If you’ve ever played a free-to-play title, you by now know what to expect: Microtransactions, loot boxes, and required payments to further your experience with that title. It’s an endless loop that almost feels like a chore when it comes to free-to-play games. After all, it’s how these games make their money, by sinking their talons into the minds of players, blocking off portions of the game if they don’t dive into some paywall or another.
So how does Digital Extremes go about that? Freedom of choice. They’ve made everything in the game completely earnable by those that play the game. This means almost nothing (aside from platform-specific skins) are hidden behind the microtransactions aside from a few Prime attachments that eventually come out of the vault at some point in time or another.
The team has even ensured that the story, all of the stories rather, will always be free to everyone. That not a single part of it will be hidden by some paywall or another. It’s all progression based, and fortunately, even the real-currency market is extremely active, allowing for fans to use the Platinum they buy (the real money currency) to purchase in the user-based market (trade) or head onto the actual in-game market to purchase items of their choosing.
It’s a perfect example of microtransactions done right. There’s no expiration date on them (except if the servers were to shut down), gifting is fully possible, and the fanbase remains comfortable with how Digital Extremes treats their monetization systems. But we can’t forget to mention the user made content and their partnered Tennogen creators.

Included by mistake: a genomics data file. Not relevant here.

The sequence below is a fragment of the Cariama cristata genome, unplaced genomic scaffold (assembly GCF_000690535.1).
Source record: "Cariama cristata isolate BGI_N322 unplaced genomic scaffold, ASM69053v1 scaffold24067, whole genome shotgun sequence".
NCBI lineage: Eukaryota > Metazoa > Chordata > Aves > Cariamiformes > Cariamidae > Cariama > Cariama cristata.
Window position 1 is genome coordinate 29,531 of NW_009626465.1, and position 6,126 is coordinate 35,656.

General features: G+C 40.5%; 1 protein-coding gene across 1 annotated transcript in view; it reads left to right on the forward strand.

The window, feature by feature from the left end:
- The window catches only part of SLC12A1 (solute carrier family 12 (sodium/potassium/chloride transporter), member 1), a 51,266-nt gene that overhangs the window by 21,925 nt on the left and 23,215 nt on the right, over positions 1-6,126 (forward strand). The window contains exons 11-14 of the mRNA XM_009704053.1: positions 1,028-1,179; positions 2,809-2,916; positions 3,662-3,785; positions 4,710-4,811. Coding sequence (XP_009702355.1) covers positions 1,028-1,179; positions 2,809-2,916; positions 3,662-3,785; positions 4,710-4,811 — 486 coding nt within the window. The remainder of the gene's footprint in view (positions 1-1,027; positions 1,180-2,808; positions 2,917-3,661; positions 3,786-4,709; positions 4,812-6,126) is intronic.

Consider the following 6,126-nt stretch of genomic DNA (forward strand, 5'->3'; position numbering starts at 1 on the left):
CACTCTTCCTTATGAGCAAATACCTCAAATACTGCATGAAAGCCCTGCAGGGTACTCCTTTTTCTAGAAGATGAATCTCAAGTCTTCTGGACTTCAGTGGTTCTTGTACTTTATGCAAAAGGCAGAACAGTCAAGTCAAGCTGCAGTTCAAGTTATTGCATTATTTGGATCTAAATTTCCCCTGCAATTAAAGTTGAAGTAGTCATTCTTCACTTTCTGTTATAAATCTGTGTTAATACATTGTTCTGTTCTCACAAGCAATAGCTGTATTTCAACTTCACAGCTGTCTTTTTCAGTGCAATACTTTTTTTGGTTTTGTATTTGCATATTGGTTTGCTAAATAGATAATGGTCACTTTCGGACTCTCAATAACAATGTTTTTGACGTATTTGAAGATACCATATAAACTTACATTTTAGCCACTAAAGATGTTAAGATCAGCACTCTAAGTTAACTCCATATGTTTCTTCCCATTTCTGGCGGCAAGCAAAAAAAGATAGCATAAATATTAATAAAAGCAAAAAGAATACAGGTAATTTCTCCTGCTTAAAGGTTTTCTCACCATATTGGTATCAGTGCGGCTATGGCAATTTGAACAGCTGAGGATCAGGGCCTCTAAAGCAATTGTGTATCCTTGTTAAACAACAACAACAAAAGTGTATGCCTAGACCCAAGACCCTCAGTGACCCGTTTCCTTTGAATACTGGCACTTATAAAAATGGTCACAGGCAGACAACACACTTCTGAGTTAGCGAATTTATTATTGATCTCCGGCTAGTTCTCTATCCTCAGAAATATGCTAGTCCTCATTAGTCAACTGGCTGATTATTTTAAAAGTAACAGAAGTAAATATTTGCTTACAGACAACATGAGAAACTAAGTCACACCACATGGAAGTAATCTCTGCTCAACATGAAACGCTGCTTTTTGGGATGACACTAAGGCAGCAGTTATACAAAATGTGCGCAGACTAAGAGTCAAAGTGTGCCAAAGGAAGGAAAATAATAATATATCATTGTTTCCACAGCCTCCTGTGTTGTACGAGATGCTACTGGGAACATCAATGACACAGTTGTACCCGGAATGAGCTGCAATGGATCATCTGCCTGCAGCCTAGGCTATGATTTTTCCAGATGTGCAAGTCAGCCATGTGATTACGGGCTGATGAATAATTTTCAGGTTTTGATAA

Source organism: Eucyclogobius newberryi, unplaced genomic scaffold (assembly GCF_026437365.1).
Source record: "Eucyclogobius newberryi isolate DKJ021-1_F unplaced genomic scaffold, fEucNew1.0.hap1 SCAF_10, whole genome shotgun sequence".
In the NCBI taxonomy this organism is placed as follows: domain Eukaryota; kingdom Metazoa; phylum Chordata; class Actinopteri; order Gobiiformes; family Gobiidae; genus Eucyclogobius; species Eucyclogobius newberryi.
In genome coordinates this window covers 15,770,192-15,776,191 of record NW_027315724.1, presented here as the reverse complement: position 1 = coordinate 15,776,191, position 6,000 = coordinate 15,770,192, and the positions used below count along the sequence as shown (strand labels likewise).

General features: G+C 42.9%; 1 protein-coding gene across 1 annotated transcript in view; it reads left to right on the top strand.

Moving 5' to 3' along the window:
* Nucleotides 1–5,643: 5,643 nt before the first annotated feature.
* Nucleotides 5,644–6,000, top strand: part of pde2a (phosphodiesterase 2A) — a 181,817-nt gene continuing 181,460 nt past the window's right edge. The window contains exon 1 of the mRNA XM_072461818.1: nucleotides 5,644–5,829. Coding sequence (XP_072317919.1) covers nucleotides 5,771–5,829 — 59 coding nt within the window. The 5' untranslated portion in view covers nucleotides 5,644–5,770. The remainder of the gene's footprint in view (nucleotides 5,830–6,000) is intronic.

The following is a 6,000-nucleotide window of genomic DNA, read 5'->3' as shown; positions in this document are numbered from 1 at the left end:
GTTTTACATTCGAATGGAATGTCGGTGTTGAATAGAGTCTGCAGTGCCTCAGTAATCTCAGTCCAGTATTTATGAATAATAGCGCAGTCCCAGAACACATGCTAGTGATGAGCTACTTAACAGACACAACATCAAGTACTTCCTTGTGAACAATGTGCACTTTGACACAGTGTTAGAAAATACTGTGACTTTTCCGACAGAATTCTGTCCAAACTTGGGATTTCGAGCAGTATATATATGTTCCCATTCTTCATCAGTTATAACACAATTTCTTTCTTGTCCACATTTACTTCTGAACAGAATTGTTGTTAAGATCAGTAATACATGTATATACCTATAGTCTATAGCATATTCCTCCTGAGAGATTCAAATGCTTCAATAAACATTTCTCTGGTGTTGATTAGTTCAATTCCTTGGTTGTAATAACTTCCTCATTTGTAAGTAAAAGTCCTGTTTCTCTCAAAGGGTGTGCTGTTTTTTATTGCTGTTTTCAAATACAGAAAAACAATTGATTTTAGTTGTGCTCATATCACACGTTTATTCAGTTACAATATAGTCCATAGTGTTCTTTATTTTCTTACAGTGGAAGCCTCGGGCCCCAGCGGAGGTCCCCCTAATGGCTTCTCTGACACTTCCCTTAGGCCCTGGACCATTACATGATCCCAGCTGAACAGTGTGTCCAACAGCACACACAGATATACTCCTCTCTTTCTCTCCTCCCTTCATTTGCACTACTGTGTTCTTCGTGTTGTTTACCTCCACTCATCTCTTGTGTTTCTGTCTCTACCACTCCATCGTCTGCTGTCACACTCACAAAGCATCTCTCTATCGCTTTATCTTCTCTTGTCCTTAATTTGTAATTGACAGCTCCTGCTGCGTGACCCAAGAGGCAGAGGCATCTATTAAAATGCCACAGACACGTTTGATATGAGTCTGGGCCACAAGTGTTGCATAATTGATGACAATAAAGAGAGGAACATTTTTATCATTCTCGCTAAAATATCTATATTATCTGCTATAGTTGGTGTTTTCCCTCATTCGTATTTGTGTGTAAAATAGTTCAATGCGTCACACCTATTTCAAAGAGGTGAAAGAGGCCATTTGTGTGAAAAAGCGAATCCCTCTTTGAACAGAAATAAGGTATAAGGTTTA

One of the best parts about their game isn’t just the fact it’s a game for the fans, by the fans, it literally involves the fans. They have the potential to become content creators thanks to the Tennogen workshop, which allows fans to vote on user-created content, and in turn, see that content come to life. It allows for content creators to get their name in the game, allowing them to be recognized as a valuable part of the Warframe community.
But how do they stay ahead of the competition, what makes them stand out, and why is it working so well?
Content. A constant flow of content as well as a consistent update from members of the team such as the director of the game, Steve Sinclair, who consistently keeps fans in the loop with new systems they are testing, including tweaks being made to the game. Unfortunately, games like Destiny 2, Anthem, and Battlefield V aren’t that open and it’s almost as if the teams don’t care or try.